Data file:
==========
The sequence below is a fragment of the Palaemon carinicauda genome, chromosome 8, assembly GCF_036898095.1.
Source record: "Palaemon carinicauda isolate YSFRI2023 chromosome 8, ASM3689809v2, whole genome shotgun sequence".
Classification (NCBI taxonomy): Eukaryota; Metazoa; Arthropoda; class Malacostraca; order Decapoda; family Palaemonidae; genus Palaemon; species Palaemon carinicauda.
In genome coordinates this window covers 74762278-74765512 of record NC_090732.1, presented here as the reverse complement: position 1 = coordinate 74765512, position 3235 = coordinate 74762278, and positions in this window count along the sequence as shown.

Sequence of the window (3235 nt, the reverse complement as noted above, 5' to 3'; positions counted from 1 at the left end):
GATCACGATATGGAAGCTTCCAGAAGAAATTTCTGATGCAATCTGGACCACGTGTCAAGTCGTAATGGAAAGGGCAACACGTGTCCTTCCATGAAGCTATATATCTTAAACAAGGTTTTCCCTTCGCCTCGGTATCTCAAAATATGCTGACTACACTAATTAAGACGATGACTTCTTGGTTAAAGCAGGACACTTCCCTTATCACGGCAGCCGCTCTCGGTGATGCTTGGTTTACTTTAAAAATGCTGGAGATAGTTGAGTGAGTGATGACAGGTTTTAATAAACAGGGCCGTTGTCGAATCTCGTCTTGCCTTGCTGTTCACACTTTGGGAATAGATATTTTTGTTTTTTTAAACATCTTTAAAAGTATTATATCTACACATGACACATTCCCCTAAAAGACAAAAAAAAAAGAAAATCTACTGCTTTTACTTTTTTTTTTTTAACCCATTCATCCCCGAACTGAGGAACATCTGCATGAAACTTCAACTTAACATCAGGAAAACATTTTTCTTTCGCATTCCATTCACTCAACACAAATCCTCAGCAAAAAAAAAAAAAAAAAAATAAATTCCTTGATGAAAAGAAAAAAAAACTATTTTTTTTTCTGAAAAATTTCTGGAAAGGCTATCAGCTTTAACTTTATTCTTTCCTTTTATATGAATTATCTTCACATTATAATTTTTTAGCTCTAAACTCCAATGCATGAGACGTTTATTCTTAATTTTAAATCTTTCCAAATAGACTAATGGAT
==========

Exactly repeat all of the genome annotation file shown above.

The sequence below is a fragment of the Palaemon carinicauda genome, chromosome 8, assembly GCF_036898095.1.
Source record: "Palaemon carinicauda isolate YSFRI2023 chromosome 8, ASM3689809v2, whole genome shotgun sequence".
Classification (NCBI taxonomy): Eukaryota; Metazoa; Arthropoda; class Malacostraca; order Decapoda; family Palaemonidae; genus Palaemon; species Palaemon carinicauda.
In genome coordinates this window covers 74762278-74765512 of record NC_090732.1, presented here as the reverse complement: position 1 = coordinate 74765512, position 3235 = coordinate 74762278, and positions in this window count along the sequence as shown.

Sequence of the window (3235 nt, the reverse complement as noted above, 5' to 3'; positions counted from 1 at the left end):
GATCACGATATGGAAGCTTCCAGAAGAAATTTCTGATGCAATCTGGACCACGTGTCAAGTCGTAATGGAAAGGGCAACACGTGTCCTTCCATGAAGCTATATATCTTAAACAAGGTTTTCCCTTCGCCTCGGTATCTCAAAATATGCTGACTACACTAATTAAGACGATGACTTCTTGGTTAAAGCAGGACACTTCCCTTATCACGGCAGCCGCTCTCGGTGATGCTTGGTTTACTTTAAAAATGCTGGAGATAGTTGAGTGAGTGATGACAGGTTTTAATAAACAGGGCCGTTGTCGAATCTCGTCTTGCCTTGCTGTTCACACTTTGGGAATAGATATTTTTGTTTTTTTAAACATCTTTAAAAGTATTATATCTACACATGACACATTCCCCTAAAAGACAAAAAAAAAAGAAAATCTACTGCTTTTACTTTTTTTTTTTTAACCCATTCATCCCCGAACTGAGGAACATCTGCATGAAACTTCAACTTAACATCAGGAAAACATTTTTCTTTCGCATTCCATTCACTCAACACAAATCCTCAGCAAAAAAAAAAAAAAAAAAATAAATTCCTTGATGAAAAGAAAAAAAAACTATTTTTTTTTCTGAAAAATTTCTGGAAAGGCTATCAGCTTTAACTTTATTCTTTCCTTTTATATGAATTATCTTCACATTATAATTTTTTAGCTCTAAACTCCAATGCATGAGACGTTTATTCTTAATTTTAAATCTTTCCAAATAGACTAATGGAT